Reevaluating Reinhart and Rogoff
This week one of the most cited papers and research findings in the past few years has been questioned. Reinhart and Rogoff's findings that GDP growth slows down after government debt levels reach 90% of GDP, which allegedly became the justification to use austerity as the best way to cut down the debt and reignite economic recovery, has been recalculated by three economists from University of Massachusetts Thomas Herndon, Michael Ash and Robert Pollin. They have found coding errors in the excel spreadsheet, selective exclusion of some data, and unconventional weighting of summary statistics in the original paper. After fixing for these errors they found that GDP growth for countries above 90% public debt-to-GDP ratios is 2.1% on average, and not -0.1%, which was the initial Reinhart-Rogoff finding. This implies that it doesn't make a difference whether or not an economy is burdened with high public debt. You can read the details behind the mistakes on the Rotrybomb blog, or from Matt Yglesias, the FT, Tyler Cowen's comments, and some pretty harsh criticism from Paul Krugman.
In comparison the findings from the two papers look something like this (data from 1945 to 2009):
|Reinhart & Rogoff||Herndon, Ash & Pollin|
While a table with a longer time span, going back to 1800, looks like this (HAP paper didn't look into this data):
|Reinhart & Rogoff||Herndon, Ash & Pollin|
Both tables still yield the same conclusion: GDP growth tends to diminish as debt-to-GDP increases. The difference is that the effect isn't as severe as the initial results of RR seemed to show.
|Source: The Economist|
The database used in the original paper was from Reinhart and Rogoff's brilliant and several award-winning financial history book, This Time is Different. Their paper that followed afterward concluded the following:
"First, the relationship between government debt and real GDP growth is weak for debt/GDP ratios below a threshold of 90 percent of GDP. Above 90 percent, median growth rates fall by one percent, and average growth falls considerably more. We find that the threshold for public debt is similar in advanced and emerging economies. Second, emerging markets face lower thresholds for external debt (public and private)—which is usually denominated in a foreign currency. When external debt reaches 60 percent of GDP, annual growth declines by about two percent; for higher levels, growth rates are roughly cut in half. Third, there is no apparent contemporaneous link between inflation and public debt levels for the advanced countries as a group (some countries, such as the United States, have experienced higher inflation when debt/GDP is high). The story is entirely different for emerging markets, where inflation rises sharply as debt increases."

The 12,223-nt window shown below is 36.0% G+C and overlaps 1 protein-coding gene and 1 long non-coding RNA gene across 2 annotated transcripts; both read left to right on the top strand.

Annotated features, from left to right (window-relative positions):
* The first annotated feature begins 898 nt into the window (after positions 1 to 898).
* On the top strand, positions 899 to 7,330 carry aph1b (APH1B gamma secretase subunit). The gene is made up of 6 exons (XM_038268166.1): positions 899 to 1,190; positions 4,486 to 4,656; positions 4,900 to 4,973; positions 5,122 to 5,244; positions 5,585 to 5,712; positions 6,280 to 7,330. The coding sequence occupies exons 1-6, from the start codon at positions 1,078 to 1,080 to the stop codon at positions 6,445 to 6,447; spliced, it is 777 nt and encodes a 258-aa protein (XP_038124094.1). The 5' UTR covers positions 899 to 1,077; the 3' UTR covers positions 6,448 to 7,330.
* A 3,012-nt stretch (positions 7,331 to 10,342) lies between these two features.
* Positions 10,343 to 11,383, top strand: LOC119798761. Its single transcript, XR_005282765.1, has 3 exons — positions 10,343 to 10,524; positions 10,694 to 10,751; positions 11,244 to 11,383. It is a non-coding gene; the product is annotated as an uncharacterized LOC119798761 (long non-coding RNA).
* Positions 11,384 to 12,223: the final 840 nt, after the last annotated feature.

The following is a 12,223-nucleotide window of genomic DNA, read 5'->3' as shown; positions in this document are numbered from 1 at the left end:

All these findings were highly receptive because they made a lot of logical sense. As was their financial contagion mechanism, and suggestions for policymakers. However, once it came under scrutiny, Reinhart and Rogoff admitted to the coding error, but dismissed other attacks and stood firmly by their conclusions:
"…Herndon, Ash and Pollin accurately point out the coding error that omits several countries from the averages in figure 2. Full stop. HAP are on point. The authors show our accidental omission has a fairly marginal effect on the 0-90% buckets in figure 2. However, it leads to a notable change in the average growth rate for the over 90% debt group.
HAP go on to note some other missing debt data points, which they describe as “selective omissions”. This charge, which permeates through their paper, is one we object to in the strongest terms. The “gaps” are explained by the fact there were still gaps in our public data debt set at the time of this paper.